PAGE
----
SHM_OPEN(2) BSD System Calls Manual SHM_OPEN(2)
shm_open -- open a shared memory object
shm_open(const char *name, int flags, mode_t mode);
The shared memory object referenced by name is opened for reading and/or
writing as specified by the argument flags and the file descriptor
returned to the calling process. The returned file descriptor will be
the lowest non-open file descriptor for the calling process, and is not
shared with any other processes, as it is a new file descriptor. The new
file descriptor will have the FD_CLOEXEC flag set. Repeated calls to
shm_open with the same string value for name() will return a file
descriptor referring to the same shared memory object, provided that the
object has not been unlinked by a call to shm_unlink(). The flags argu-
ment may indicate the file is to be created if it does not exist (by
specifying the O_CREAT flag), in which case the file is created with mode
mode as described in chmod(2) and modified by the process' umask value
The flags specified are formed by or'ing the following values:
O_RDONLY open for reading only
O_RDWR open for reading and writing
O_CREAT create object if it does not exist
O_EXCL error if create and object exists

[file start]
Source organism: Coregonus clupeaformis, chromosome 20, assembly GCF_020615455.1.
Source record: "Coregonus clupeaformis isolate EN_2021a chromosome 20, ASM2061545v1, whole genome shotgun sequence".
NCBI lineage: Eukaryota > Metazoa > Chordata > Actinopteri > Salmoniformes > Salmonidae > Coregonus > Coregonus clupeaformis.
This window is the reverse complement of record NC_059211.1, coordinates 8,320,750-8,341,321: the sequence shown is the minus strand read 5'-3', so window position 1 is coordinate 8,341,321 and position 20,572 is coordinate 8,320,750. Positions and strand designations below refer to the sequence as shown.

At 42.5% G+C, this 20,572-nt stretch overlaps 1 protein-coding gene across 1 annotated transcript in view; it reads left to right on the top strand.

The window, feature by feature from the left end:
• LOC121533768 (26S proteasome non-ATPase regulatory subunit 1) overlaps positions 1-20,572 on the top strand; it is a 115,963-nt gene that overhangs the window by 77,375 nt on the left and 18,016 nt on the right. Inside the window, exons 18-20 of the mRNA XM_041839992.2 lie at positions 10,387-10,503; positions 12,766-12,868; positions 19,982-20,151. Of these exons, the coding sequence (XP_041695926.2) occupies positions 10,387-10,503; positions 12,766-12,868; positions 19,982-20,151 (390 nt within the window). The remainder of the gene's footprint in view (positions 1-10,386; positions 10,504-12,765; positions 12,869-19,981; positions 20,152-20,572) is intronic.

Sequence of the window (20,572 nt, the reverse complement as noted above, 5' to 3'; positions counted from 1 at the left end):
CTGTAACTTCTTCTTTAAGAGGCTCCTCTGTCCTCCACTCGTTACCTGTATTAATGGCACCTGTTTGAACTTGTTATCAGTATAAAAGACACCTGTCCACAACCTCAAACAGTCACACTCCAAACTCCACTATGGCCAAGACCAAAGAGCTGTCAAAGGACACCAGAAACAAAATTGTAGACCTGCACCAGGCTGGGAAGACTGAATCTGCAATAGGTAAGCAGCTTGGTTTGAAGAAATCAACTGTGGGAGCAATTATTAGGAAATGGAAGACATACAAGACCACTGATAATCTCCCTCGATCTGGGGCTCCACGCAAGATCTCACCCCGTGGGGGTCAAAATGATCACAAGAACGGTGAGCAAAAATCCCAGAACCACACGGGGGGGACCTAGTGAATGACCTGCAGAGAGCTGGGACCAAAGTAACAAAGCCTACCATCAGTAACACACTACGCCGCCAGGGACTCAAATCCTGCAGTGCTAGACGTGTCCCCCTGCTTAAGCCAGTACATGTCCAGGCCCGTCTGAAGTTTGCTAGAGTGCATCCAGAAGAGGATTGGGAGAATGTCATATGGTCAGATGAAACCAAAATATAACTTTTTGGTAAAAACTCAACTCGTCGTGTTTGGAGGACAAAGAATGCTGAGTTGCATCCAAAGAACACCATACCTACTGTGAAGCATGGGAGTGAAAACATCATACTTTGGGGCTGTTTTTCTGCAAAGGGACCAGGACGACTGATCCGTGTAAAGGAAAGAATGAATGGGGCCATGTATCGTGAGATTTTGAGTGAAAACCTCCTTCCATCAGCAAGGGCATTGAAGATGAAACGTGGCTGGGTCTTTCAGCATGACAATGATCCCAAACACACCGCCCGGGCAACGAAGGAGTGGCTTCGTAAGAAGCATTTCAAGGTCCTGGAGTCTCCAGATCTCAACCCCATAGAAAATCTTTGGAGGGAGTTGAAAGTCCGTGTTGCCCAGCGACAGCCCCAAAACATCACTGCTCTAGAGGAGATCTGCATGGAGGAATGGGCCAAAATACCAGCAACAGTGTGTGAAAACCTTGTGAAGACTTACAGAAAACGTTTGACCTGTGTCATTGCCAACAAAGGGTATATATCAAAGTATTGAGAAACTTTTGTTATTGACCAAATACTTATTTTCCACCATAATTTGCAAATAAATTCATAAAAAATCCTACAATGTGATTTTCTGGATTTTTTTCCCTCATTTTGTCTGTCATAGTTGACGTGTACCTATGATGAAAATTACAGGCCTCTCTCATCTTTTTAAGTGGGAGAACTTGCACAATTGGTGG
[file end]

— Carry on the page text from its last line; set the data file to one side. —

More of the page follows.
O_TRUNC truncate size to 0
Exactly one of O_RDONLY or O_RDWR must be specified.
If O_TRUNC is specified and the file exists, the file is truncated to
zero length. If O_EXCL is set with O_CREAT and the file already exists,
shm_open() returns an error. This may be used to implement a simple
exclusive access locking mechanism.
If successful, shm_open() returns a non-negative integer, termed a file
descriptor. It returns -1 and sets errno on failure. The file pointer
used to mark the current position within the memory object is set to the
beginning of the object.
When a new shared memory object is created it is given the owner and
group corresponding to the effective user and group of the calling
process. There is no visible entry in the file system for the created
object in this implementation.
When a shared memory object is created, it persists until it it unlinked
and all other references are gone. Objects do not persist across a system
The new descriptor is set to remain open across execve system calls; see
close(2) and fcntl(2).
The system imposes a limit on the number of file descriptors open simul-
taneously by one process. Getdtablesize(2) returns the current system
The named object is opened unless:
[EACCES] The required permissions (for reading and/or writing)
are denied for the given flags.
[EACCES] O_CREAT is specified, the object does not exist, and
permission to create the object is denied.
[EEXIST] O_CREAT and O_EXCL were specified and the object
[EINTR] The shm_open() operation was interrupted by a signal.
[EINVAL] The shm_open() operation is not supported.
[EMFILE] The process has already reached its limit for open
[ENAMETOOLONG] name exceeded SHM_NAME_MAX characters.
[ENFILE] The system file table is full.
[ENOENT] O_CREAT is not set and the named object does not
[ENOSPC] O_CREAT is specified, the file does not exist, and
there is insufficient space available to create the
chmod(2), close(2), getdtablesize(2), mmap(2), shm_unlink(2), umask(2)
shm_open() is specified in the POSIX Realtime Extension
Darwin September 20, 1999 Darwin